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  • Anaerobic oxidation of ferrous iron by purple bacteria a

    Abstract. Anoxic iron rich sediment samples that had been stored in the light showed development of brown rusty patches. Subcultures in defined mineral media with ferrous iron (10 mmol/liter mostly precipitated as FeCO3) yielded enrichments of anoxygenic phototrophic bacteria which used ferrous iron as the sole electron donor for photosynthesis.

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  • Frontiers Phototrophic Fe(II) oxidation in the

    Here we show that anoxygenic phototrophic bacteria contribute to Fe(II) oxidation in the water column of the ferruginous sulfate poor meromictic lake La Cruz (Spain). We observed in situ photoferrotrophic activity through stimulation of phototrophic carbon uptake in the presence of Fe(II) and determined light dependent Fe(II) oxidation by the

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  • Rhodovulurn iodosurn sp. nov. and Rhodovulum robiginosurn

    International Journal of Systematic Bacteriology (1 999) 49 729 735 Printed in Great Britain Rhodovulurn iodosurn sp. nov. and Rhodovulum robiginosurn sp. nov. two new marine phototrophic

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  • Ferrous iron oxidation by denitrifying bacteria in

    3.3 Ferrous iron oxidation by denitrifying bacteria. The denitrifying enrichment cultures obtained from the serial dilutions of sediment from the different layers of cores 9601 9602 and 9706 were tested for their ability to catalyze iron oxidation.

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  • Ferrous iron oxidation by anoxygenic phototrophic bacteria

    29/04/1993· NATURAL oxidation of ferrous to ferric iron by bacteria such as Thiobacillus ferrooxidans or Gallionella ferruginea1 or by chemical oxidation2 3 has previously been thought always to involve

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  • Ferrous iron oxidation by denitrifying bacteria in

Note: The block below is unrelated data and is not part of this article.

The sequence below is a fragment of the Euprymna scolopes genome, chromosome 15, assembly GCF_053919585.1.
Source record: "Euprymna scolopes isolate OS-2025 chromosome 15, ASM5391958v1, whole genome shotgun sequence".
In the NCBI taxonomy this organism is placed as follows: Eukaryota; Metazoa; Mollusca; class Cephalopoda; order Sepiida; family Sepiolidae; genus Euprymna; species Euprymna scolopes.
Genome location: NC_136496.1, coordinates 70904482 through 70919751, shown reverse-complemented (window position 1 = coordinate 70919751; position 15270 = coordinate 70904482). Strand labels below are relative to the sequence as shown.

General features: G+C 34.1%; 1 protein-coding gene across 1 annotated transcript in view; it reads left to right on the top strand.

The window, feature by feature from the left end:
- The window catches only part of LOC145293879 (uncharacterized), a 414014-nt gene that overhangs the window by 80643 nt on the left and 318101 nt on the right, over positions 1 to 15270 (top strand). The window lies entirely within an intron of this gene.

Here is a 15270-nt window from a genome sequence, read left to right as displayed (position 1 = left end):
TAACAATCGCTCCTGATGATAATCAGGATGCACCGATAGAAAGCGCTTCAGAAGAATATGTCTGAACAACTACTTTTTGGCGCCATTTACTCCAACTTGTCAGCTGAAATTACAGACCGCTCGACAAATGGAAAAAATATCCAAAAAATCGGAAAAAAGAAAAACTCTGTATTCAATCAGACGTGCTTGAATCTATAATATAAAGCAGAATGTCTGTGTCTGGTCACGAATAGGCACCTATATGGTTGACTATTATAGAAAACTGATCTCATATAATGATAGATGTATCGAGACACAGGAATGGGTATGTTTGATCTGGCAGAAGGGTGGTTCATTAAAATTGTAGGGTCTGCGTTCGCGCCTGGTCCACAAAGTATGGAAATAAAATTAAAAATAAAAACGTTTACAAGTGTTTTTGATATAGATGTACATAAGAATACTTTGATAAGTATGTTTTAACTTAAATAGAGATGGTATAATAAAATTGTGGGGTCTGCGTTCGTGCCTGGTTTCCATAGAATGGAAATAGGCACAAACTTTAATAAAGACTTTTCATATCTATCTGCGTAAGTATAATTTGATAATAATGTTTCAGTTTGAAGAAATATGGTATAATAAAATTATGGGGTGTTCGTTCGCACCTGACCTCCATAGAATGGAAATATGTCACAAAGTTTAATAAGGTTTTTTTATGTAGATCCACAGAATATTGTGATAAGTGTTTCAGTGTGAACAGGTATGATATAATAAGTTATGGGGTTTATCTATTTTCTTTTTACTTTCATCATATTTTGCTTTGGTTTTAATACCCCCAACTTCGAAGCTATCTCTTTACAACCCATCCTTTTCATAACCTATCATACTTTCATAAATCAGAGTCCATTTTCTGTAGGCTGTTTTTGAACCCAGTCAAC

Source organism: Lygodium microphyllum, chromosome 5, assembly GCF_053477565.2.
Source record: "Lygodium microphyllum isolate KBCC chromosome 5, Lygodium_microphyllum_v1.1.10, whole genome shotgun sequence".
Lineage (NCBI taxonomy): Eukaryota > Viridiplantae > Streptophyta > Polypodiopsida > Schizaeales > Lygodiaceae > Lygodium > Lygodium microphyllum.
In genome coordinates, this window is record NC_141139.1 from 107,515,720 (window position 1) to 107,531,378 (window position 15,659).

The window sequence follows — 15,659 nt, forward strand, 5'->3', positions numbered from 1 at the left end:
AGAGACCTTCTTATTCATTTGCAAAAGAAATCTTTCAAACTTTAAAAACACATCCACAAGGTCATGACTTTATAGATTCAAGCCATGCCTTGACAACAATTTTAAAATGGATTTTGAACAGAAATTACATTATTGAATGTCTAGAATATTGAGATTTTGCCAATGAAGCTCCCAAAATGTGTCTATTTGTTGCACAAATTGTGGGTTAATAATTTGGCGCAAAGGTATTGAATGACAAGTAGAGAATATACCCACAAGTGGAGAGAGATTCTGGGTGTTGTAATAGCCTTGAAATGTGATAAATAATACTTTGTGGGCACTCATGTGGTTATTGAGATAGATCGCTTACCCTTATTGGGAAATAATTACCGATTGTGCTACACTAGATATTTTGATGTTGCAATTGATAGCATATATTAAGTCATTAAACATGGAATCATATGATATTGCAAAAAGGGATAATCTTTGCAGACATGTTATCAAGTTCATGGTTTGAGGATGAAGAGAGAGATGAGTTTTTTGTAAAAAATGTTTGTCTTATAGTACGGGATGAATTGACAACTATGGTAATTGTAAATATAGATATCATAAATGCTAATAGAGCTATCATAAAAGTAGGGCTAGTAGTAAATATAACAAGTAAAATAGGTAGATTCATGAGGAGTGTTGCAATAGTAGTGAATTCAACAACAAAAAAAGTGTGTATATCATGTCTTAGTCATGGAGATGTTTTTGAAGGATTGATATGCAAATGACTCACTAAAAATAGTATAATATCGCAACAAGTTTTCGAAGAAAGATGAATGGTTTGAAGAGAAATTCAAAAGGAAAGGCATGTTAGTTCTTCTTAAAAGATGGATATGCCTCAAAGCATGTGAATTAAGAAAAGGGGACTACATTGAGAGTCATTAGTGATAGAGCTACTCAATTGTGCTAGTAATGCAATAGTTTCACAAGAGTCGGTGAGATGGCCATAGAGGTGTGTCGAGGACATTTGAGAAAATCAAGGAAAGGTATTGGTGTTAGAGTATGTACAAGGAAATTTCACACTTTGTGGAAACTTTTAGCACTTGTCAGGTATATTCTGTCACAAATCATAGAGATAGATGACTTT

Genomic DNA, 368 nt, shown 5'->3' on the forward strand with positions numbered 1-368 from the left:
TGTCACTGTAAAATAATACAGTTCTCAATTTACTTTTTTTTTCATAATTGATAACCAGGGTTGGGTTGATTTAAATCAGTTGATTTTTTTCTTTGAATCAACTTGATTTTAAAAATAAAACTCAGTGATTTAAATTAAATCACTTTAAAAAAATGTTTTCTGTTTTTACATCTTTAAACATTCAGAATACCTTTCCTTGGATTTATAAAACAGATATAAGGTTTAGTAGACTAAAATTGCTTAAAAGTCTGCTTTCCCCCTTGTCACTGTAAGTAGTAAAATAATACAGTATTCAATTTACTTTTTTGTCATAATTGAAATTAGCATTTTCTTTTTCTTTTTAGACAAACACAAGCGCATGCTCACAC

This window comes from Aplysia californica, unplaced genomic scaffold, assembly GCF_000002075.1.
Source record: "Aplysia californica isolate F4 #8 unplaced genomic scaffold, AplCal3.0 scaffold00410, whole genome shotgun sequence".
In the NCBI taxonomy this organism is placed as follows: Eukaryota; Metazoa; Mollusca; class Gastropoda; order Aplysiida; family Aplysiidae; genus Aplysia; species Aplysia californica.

4.1 Ferrous iron oxidation by denitrifying bacteria. The average population densities of denitrifying bacteria in the different cores were between 2.610 6 and 1.510 8 cells ml 1; the values are in the same range as those reported for other sediments . The significantly higher number of organotrophic denitrifiers in the upper sediment

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  • Deposition of banded iron formations by anoxygenic

    idation of ferrous iron to ferric iron are known pho tochemical oxidation by ultraviolet light (Cairns Smith 1978; Fran cois 1986) and light dependent enzymatic Fe(II) oxidation by anoxygenic phototrophic bacteria (Widdel et al. 1993) the most an cient type of photosynthetic organisms (Xiong et al. 2000). Although

    Live Chat
  • Anaerobic oxidation of ferrous iron by purple bacteria a

    1/12/1994· Anoxic iron rich sediment samples that had been stored in the light showed development of brown rusty patches. Subcultures in defined mineral media with ferrous iron (10 mmol/liter mostly precipitated as FeCO3) yielded enrichments of anoxygenic phototrophic bacteria which used ferrous iron as the sole electron donor for photosynthesis. Two different types of purple bacteria

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  • Electron uptake by iron oxidizing phototrophic bacteria

    Notably the pioABC operon which encodes a protein system essential for photoautotrophic growth by ferrous iron oxidation influences electron uptake. These data reveal a previously unknown

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  • Ferrous iron oxidation by anoxygenic phototrophic bacteria